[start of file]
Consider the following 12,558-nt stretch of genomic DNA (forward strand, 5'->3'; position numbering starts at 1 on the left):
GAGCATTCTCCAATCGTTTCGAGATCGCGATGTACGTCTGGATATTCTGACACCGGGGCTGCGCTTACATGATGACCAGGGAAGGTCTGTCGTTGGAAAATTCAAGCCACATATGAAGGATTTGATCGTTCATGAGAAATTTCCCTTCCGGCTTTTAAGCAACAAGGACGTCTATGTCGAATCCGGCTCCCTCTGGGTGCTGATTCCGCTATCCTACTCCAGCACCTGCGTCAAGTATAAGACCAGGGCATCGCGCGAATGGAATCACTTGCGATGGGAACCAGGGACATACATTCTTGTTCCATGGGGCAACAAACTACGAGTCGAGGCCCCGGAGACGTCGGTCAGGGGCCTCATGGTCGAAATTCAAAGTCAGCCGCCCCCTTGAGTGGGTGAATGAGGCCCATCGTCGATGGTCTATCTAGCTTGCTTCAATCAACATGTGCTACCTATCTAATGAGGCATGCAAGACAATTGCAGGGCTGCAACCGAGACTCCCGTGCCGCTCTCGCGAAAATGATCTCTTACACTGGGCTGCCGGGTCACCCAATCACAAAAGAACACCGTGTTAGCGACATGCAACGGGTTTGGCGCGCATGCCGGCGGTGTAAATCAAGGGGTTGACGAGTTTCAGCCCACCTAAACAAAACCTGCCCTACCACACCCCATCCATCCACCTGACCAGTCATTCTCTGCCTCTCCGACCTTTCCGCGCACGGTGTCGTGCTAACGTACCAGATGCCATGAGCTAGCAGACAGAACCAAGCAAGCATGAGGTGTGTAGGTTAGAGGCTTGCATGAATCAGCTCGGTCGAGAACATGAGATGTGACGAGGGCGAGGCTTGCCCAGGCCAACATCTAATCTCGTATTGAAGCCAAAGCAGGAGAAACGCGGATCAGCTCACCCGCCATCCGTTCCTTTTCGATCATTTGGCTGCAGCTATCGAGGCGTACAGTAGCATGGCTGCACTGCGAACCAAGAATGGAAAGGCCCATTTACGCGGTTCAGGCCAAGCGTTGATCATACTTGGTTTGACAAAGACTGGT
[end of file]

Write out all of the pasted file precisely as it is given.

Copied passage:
Consider the following 12,558-nt stretch of genomic DNA (forward strand, 5'->3'; position numbering starts at 1 on the left):
GAGCATTCTCCAATCGTTTCGAGATCGCGATGTACGTCTGGATATTCTGACACCGGGGCTGCGCTTACATGATGACCAGGGAAGGTCTGTCGTTGGAAAATTCAAGCCACATATGAAGGATTTGATCGTTCATGAGAAATTTCCCTTCCGGCTTTTAAGCAACAAGGACGTCTATGTCGAATCCGGCTCCCTCTGGGTGCTGATTCCGCTATCCTACTCCAGCACCTGCGTCAAGTATAAGACCAGGGCATCGCGCGAATGGAATCACTTGCGATGGGAACCAGGGACATACATTCTTGTTCCATGGGGCAACAAACTACGAGTCGAGGCCCCGGAGACGTCGGTCAGGGGCCTCATGGTCGAAATTCAAAGTCAGCCGCCCCCTTGAGTGGGTGAATGAGGCCCATCGTCGATGGTCTATCTAGCTTGCTTCAATCAACATGTGCTACCTATCTAATGAGGCATGCAAGACAATTGCAGGGCTGCAACCGAGACTCCCGTGCCGCTCTCGCGAAAATGATCTCTTACACTGGGCTGCCGGGTCACCCAATCACAAAAGAACACCGTGTTAGCGACATGCAACGGGTTTGGCGCGCATGCCGGCGGTGTAAATCAAGGGGTTGACGAGTTTCAGCCCACCTAAACAAAACCTGCCCTACCACACCCCATCCATCCACCTGACCAGTCATTCTCTGCCTCTCCGACCTTTCCGCGCACGGTGTCGTGCTAACGTACCAGATGCCATGAGCTAGCAGACAGAACCAAGCAAGCATGAGGTGTGTAGGTTAGAGGCTTGCATGAATCAGCTCGGTCGAGAACATGAGATGTGACGAGGGCGAGGCTTGCCCAGGCCAACATCTAATCTCGTATTGAAGCCAAAGCAGGAGAAACGCGGATCAGCTCACCCGCCATCCGTTCCTTTTCGATCATTTGGCTGCAGCTATCGAGGCGTACAGTAGCATGGCTGCACTGCGAACCAAGAATGGAAAGGCCCATTTACGCGGTTCAGGCCAAGCGTTGATCATACTTGGTTTGACAAAGACTGGT